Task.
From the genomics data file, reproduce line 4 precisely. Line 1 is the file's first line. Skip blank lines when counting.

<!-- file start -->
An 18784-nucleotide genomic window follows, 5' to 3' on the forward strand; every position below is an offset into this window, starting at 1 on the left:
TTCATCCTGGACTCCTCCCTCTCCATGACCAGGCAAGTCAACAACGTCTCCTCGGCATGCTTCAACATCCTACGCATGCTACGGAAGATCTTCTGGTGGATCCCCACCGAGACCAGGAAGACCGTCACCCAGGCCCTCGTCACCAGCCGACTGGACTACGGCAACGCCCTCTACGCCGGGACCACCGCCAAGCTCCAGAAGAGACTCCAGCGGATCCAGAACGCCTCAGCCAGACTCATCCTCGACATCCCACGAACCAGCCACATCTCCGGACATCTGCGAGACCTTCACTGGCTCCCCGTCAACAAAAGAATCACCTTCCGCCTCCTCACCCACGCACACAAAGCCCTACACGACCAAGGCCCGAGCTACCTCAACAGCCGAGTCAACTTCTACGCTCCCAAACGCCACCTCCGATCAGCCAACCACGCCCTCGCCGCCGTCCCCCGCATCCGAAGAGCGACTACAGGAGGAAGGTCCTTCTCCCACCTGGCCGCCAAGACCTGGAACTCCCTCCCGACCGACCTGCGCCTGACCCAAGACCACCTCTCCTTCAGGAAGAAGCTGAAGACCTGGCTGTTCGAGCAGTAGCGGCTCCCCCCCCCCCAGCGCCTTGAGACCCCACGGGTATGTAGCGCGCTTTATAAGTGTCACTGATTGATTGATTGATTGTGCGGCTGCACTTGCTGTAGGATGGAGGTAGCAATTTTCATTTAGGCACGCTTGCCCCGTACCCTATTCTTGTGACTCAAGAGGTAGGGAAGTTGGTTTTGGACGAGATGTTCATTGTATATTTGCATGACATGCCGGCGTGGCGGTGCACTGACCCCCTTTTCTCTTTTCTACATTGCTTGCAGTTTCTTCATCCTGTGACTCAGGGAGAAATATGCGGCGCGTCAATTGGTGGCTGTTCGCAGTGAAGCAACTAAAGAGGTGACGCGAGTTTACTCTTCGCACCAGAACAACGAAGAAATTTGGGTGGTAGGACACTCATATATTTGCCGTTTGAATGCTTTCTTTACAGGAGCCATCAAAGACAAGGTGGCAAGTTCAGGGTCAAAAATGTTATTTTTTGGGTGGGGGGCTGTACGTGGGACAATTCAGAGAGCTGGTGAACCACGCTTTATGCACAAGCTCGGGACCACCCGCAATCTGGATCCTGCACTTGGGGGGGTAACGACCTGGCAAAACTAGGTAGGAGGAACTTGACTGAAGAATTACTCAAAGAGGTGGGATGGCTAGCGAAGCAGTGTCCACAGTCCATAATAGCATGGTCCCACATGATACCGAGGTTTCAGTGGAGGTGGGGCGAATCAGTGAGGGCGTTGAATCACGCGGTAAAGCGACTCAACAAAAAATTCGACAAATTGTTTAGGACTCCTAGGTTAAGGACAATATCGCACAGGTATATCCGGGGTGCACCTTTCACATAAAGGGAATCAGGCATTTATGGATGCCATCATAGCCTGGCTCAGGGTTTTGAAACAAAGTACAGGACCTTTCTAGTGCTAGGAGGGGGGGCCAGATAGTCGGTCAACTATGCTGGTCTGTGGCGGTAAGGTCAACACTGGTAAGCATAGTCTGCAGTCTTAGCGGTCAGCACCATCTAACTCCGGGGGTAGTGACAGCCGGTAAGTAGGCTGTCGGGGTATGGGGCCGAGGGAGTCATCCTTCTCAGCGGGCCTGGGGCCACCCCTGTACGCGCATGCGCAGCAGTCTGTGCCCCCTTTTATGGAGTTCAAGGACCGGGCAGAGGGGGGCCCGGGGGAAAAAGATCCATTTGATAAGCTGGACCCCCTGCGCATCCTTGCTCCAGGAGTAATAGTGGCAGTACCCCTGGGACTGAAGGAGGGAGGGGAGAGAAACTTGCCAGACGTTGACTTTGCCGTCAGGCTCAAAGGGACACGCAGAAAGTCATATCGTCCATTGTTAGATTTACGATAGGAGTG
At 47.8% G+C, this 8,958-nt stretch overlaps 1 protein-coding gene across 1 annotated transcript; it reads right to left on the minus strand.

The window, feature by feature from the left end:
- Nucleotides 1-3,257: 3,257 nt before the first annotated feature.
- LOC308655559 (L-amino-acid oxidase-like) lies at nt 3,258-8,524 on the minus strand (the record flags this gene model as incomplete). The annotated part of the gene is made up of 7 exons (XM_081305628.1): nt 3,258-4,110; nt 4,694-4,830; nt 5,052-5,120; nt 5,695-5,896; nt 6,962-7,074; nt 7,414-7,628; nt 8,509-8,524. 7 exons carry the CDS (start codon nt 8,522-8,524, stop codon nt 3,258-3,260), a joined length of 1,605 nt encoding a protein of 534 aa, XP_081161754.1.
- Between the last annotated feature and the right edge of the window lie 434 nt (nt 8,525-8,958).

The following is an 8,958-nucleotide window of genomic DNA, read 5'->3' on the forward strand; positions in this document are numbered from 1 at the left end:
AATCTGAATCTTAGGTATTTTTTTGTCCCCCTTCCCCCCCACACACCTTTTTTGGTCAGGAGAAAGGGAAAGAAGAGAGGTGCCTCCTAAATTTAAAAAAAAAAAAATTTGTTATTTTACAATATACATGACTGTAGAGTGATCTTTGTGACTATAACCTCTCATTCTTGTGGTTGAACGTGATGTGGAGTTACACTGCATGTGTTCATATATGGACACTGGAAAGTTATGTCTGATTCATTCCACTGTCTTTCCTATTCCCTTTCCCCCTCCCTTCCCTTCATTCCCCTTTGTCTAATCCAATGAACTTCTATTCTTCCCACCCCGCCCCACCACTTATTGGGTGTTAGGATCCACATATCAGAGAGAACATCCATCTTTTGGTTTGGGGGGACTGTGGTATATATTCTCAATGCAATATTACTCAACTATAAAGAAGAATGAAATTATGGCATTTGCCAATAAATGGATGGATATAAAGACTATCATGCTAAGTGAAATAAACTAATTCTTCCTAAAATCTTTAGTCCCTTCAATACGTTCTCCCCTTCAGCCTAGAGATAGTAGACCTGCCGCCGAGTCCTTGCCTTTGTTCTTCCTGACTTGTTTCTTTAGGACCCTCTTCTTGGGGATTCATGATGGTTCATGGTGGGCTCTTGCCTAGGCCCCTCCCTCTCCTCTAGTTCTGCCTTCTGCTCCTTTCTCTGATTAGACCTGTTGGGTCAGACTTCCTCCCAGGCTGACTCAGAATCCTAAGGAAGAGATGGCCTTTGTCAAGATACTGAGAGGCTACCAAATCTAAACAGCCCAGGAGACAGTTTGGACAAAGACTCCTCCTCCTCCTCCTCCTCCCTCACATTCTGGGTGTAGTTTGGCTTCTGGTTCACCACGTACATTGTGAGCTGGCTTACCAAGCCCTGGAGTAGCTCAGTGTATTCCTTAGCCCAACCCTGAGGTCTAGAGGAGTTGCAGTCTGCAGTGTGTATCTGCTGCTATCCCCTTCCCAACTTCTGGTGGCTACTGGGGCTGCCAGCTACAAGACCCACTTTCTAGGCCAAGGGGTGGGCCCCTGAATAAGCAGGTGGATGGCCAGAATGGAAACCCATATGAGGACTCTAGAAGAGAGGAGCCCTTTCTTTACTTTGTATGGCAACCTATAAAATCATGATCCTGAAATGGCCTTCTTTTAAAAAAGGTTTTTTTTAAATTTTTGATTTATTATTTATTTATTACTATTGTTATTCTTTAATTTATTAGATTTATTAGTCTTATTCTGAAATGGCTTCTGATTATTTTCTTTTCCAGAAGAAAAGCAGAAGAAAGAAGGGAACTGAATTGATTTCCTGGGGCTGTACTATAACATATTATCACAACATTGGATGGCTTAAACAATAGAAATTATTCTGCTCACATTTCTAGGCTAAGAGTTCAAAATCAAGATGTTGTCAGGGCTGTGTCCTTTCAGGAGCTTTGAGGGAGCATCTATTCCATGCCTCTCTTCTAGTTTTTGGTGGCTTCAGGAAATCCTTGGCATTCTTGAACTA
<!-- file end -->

The window, feature by feature from the left end: